Kim Il-sung became aware of the plan upon his return from Moscow and responded by delaying the plenum by almost a month and using the additional time to prepare by bribing and coercing Central Committee members and planning a stage-managed response. When the plenum finally opened on August 30 Choe Chang-ik made a speech attacking Kim Il-sung for concentrating the power of the party and the state in his own hands as well as criticising the party line on industrialisation which ignored widespread starvation among the North Korean people. Yun Kong Hum attacked Kim Il-sung for creating a "police regime". Kim Il-sung's supporters heckled and berated the speakers rendering them almost inaudible and destroying their ability to persuade members. Kim Il-sung's supporters accused the opposition of being "anti-Party" and moved to expel Yun from the party. Kim Il-sung, in response, neutralised the attack on him by promising to inaugurate changes and moderate the regime, promises which were never kept. The majority in the committee voted to support Kim Il-sung and also voted in favour of repressing the opposition expelling Choe and Pak from the Central Committee.

    Several leaders of the Yunan faction fled to China to escape the purges that followed the August plenum while supporters of the Soviet faction and Yanan faction were rounded up. Though Kim Tu Bong, the leader of the Yanan faction and nominal President of North Korea was not directly involved in the attempt on Kim he was ultimately purged in 1958 accused of being the "mastermind" of the plot. Kim Tu Bong "disappeared" after his removal from power and likely was either executed or died in prison.

    In September 1956 a joint Soviet-Chinese delegation went to Pyongyang to "instruct" Kim Il-sung to cease any purge and reinstate the leaders of the Yanan and Soviet factions. A second plenum of the Central Committee, held on September 23, 1956, officially pardoned the leaders of the August opposition attempt and rehabilitated them but in 1957 the purges resumed and by 1958 the Yanan faction had ceased to exist. Members of the Soviet faction, meanwhile, facing increased harassment, decided to return to the Soviet Union in increasing numbers. By 1961 the only faction left was Kim Il-sung's own guerrilla faction along with members who had joined the WPK under Kim Il-sung's leadership and were loyal to him. In the 1961 Central Committee there were only two members of the Soviet faction, three members of the Yanan faction and three members of the Domestic faction left out of a total Central Committee membership of 68. These individuals were personally loyal to Kim Il-sung and were trusted by him; however, by the late 1960s, even these individuals were almost all purged.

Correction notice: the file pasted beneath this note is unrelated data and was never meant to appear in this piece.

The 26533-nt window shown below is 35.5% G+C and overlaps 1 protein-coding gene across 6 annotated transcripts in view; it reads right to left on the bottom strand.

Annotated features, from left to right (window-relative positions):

One likely reason for the failure of the Soviet and Yanan factions to depose Kim Il-sung was the nationalist view by younger members of the party who had joined since 1950 that the members of these factions were "foreigners" influenced by alien powers while Kim Il-sung was seen as a true Korean.
    夫唯不爭,故天下莫能與之爭。

  11. #26
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    China Suspends North Korea Exchanges, Yonhap Reports (Update1) - Bloomberg.com

    China Suspends North Korea Exchanges, Yonhap Reports (Update1)
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    By Heejin Koo and Kyung Bok Cho

    June 1 (Bloomberg) -- China suspended government exchanges with North Korea after Kim Jong-Il’s regime last week tested a nuclear device and fired short-range missiles, Yonhap News said.

    China has halted plans to send officials to North Korea and won’t accept visits from there either, Yonhap said today, citing unidentified diplomatic sources in Beijing. China’s foreign ministry didn’t respond to a faxed request for comment. South Korean government spokesman Lim Jung Taek said he couldn’t confirm or deny the report.

    The move, if confirmed, would be the strongest reaction yet to North Korea’s actions by its biggest ally and trading partner. China accounts for almost three-fourths of North Korea’s foreign trade, and can cut off shipments to the impoverished country of food, fuel and luxury goods.

    China has said it “resolutely opposes” North Korea’s nuclear test, and agreed last week with the U.S., Japan and Russia to work toward a United Nations Security Council resolution censuring the regime. U.S. Defense Secretary Robert Gates, who is in Asia for a week-long tour, said on May 29 that “based on what the Chinese government has said publicly, they’re clearly pretty unhappy.”

    Dependence on China

    China accounted for 73 percent of North Korea’s global trade last year, up from less than a third in 2003, according to the Seoul-based Korea Trade & Investment Promotion Agency. It supplies 90 percent of North Korea’s oil, 80 percent of consumer goods and 45 percent of its food, according to Dong Yong Seung, a researcher on North Korean issues at the Samsung Economic Research Institute in Seoul.

    North Korea’s economic output was about $26 billion in 2007, according to the World Bank, less than 3 percent of South Korea’s $970 billion economy.

    South Korea responded to the atomic explosion by joining a U.S.-led initiative to halt shipments of weapons of mass destruction. The North then warned that any move to seize its ships would be met with military retaliation, and also fired six short-range missiles in a show of defiance.

    Gates said May 30 that the communist regime would be held “fully accountable” for the consequences of transferring nuclear weapons or material to “states or non-state entities.”

    ‘Never Tolerate’

    “The Republic of Korea will never tolerate North Korea undertaking military threats and provocation and ignoring the way to peace and dialogue,” South Korean President Lee Myung Bak said in a bi-weekly radio speech today.

    North Korea’s military ordered ships in the Yellow Sea and units guarding the country’s coast to double their ammunition stockpiles, Yonhap News reported today, citing a South Korean government official it didn’t identify. The North is also planning to launch a long-distance ballistic missile as early as this month, Yonhap said over the weekend.

    The U.S. and Japan are seeking a UN Security Council resolution that cuts North Korea’s international financial ties as well as China’s help in persuading it to abandon its nuclear ambitions.

    To contact the reporters on this story: Heejin Koo in Seoul at hjkoo@bloomberg.net; Kyung Bok Cho in Seoul at kcho7@bloomberg.net
    Last Updated: June 1, 2009 01:09 EDT

  12. #27
    Professor (retired) Senior Contributor Merlin's Avatar
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    These published condemnations of N Korea have never appeared before.